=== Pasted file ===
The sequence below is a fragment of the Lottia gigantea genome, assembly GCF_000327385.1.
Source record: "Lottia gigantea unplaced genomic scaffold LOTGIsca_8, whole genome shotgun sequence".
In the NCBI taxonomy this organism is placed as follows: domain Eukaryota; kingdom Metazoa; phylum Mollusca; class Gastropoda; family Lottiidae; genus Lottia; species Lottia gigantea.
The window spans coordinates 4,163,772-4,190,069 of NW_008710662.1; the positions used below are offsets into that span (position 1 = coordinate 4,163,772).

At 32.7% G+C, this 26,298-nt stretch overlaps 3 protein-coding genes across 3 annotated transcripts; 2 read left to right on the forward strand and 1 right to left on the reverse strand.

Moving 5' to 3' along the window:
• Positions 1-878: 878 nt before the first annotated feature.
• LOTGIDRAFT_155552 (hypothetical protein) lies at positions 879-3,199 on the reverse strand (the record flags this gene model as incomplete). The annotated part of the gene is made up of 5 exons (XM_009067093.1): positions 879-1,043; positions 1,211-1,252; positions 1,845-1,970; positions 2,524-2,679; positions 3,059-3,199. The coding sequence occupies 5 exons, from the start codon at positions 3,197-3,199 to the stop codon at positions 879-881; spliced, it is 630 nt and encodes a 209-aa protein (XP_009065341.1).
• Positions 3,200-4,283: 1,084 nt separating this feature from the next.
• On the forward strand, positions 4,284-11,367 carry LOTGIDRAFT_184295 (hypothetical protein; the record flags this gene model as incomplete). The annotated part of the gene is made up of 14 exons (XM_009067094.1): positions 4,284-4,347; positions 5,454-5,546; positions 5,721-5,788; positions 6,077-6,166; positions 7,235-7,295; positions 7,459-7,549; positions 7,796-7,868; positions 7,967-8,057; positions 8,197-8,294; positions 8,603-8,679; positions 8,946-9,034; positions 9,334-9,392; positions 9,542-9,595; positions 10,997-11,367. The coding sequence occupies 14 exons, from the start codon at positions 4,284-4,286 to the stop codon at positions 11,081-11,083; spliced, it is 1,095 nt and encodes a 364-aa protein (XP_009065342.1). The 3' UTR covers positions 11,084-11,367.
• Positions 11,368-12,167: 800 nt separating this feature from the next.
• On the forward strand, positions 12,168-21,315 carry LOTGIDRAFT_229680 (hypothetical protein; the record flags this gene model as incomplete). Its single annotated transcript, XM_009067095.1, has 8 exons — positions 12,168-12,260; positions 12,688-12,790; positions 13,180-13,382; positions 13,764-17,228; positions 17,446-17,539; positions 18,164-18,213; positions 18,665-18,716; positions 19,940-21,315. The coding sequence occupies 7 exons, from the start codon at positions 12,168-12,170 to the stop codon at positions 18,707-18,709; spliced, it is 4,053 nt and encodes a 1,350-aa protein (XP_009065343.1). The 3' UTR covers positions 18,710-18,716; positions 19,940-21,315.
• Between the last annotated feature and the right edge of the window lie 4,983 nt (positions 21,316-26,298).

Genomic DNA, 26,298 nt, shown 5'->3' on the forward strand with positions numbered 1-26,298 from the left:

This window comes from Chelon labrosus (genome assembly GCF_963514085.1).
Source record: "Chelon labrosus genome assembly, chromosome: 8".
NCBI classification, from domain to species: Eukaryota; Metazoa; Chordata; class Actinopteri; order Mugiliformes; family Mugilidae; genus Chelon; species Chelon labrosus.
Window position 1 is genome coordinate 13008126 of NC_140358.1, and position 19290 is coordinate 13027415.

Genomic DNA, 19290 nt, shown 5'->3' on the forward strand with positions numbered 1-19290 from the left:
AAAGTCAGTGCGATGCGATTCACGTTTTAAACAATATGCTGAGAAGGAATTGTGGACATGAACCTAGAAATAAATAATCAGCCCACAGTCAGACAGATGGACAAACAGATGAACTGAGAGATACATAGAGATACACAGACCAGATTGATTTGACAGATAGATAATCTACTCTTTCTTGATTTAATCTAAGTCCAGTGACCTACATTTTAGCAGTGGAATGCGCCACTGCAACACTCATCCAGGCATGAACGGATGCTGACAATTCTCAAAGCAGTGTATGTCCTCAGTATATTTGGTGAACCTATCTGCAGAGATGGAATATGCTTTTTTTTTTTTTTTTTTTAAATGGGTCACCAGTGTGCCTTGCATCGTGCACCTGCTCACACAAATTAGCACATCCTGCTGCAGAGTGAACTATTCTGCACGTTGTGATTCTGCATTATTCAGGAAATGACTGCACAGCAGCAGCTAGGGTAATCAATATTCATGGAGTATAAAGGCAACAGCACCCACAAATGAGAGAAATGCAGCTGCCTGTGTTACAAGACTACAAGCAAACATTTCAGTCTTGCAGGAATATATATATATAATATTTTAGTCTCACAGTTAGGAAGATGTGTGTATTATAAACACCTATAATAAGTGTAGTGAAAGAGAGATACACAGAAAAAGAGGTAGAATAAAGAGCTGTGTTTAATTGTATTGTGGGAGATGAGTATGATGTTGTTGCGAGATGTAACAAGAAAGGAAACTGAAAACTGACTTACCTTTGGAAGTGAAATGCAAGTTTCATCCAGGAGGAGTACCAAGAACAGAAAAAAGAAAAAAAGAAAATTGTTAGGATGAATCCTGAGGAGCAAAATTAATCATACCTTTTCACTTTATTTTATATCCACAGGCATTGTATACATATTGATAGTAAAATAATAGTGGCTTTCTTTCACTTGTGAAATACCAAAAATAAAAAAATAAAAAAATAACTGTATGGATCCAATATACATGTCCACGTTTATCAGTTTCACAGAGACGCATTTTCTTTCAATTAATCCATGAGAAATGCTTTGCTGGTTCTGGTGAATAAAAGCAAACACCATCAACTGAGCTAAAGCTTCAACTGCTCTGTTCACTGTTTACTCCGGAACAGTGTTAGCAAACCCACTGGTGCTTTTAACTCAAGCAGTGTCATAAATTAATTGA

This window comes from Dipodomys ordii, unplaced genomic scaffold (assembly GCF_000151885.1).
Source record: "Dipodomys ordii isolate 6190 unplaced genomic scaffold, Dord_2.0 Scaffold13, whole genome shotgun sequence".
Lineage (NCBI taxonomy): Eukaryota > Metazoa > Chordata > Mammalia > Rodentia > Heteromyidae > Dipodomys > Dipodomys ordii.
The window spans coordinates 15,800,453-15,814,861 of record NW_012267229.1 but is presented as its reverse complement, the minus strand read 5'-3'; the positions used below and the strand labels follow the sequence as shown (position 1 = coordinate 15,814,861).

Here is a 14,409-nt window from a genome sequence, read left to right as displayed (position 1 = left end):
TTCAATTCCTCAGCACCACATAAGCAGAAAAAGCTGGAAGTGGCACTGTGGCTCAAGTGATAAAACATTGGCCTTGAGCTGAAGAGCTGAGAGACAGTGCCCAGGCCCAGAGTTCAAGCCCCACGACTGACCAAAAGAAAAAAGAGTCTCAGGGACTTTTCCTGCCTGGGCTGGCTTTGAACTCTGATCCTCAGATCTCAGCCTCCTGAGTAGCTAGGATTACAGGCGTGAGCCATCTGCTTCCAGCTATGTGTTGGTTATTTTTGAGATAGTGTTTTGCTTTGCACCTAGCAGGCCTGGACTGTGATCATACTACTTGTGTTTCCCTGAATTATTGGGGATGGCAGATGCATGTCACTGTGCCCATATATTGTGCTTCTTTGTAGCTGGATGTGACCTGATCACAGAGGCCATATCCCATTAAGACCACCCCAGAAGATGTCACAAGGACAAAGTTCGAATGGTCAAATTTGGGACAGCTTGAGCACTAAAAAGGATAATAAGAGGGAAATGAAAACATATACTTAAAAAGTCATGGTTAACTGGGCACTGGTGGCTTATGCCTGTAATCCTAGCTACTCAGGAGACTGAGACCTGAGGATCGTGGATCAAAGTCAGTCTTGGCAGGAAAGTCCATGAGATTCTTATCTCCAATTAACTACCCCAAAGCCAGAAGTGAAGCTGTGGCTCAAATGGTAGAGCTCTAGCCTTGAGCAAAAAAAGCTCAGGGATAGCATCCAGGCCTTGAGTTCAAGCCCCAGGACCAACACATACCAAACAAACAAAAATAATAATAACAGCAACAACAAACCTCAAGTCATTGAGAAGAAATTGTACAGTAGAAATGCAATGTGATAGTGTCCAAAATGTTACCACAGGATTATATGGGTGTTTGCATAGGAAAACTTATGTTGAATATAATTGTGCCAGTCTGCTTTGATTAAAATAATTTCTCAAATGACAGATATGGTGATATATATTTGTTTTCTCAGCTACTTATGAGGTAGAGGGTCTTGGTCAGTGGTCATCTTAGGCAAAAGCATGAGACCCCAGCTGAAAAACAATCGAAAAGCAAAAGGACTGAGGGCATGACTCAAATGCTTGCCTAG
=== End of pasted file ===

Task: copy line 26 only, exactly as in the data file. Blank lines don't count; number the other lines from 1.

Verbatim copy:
TTCAATTCCTCAGCACCACATAAGCAGAAAAAGCTGGAAGTGGCACTGTGGCTCAAGTGATAAAACATTGGCCTTGAGCTGAAGAGCTGAGAGACAGTGCCCAGGCCCAGAGTTCAAGCCCCACGACTGACCAAAAGAAAAAAGAGTCTCAGGGACTTTTCCTGCCTGGGCTGGCTTTGAACTCTGATCCTCAGATCTCAGCCTCCTGAGTAGCTAGGATTACAGGCGTGAGCCATCTGCTTCCAGCTATGTGTTGGTTATTTTTGAGATAGTGTTTTGCTTTGCACCTAGCAGGCCTGGACTGTGATCATACTACTTGTGTTTCCCTGAATTATTGGGGATGGCAGATGCATGTCACTGTGCCCATATATTGTGCTTCTTTGTAGCTGGATGTGACCTGATCACAGAGGCCATATCCCATTAAGACCACCCCAGAAGATGTCACAAGGACAAAGTTCGAATGGTCAAATTTGGGACAGCTTGAGCACTAAAAAGGATAATAAGAGGGAAATGAAAACATATACTTAAAAAGTCATGGTTAACTGGGCACTGGTGGCTTATGCCTGTAATCCTAGCTACTCAGGAGACTGAGACCTGAGGATCGTGGATCAAAGTCAGTCTTGGCAGGAAAGTCCATGAGATTCTTATCTCCAATTAACTACCCCAAAGCCAGAAGTGAAGCTGTGGCTCAAATGGTAGAGCTCTAGCCTTGAGCAAAAAAAGCTCAGGGATAGCATCCAGGCCTTGAGTTCAAGCCCCAGGACCAACACATACCAAACAAACAAAAATAATAATAACAGCAACAACAAACCTCAAGTCATTGAGAAGAAATTGTACAGTAGAAATGCAATGTGATAGTGTCCAAAATGTTACCACAGGATTATATGGGTGTTTGCATAGGAAAACTTATGTTGAATATAATTGTGCCAGTCTGCTTTGATTAAAATAATTTCTCAAATGACAGATATGGTGATATATATTTGTTTTCTCAGCTACTTATGAGGTAGAGGGTCTTGGTCAGTGGTCATCTTAGGCAAAAGCATGAGACCCCAGCTGAAAAACAATCGAAAAGCAAAAGGACTGAGGGCATGACTCAAATGCTTGCCTAG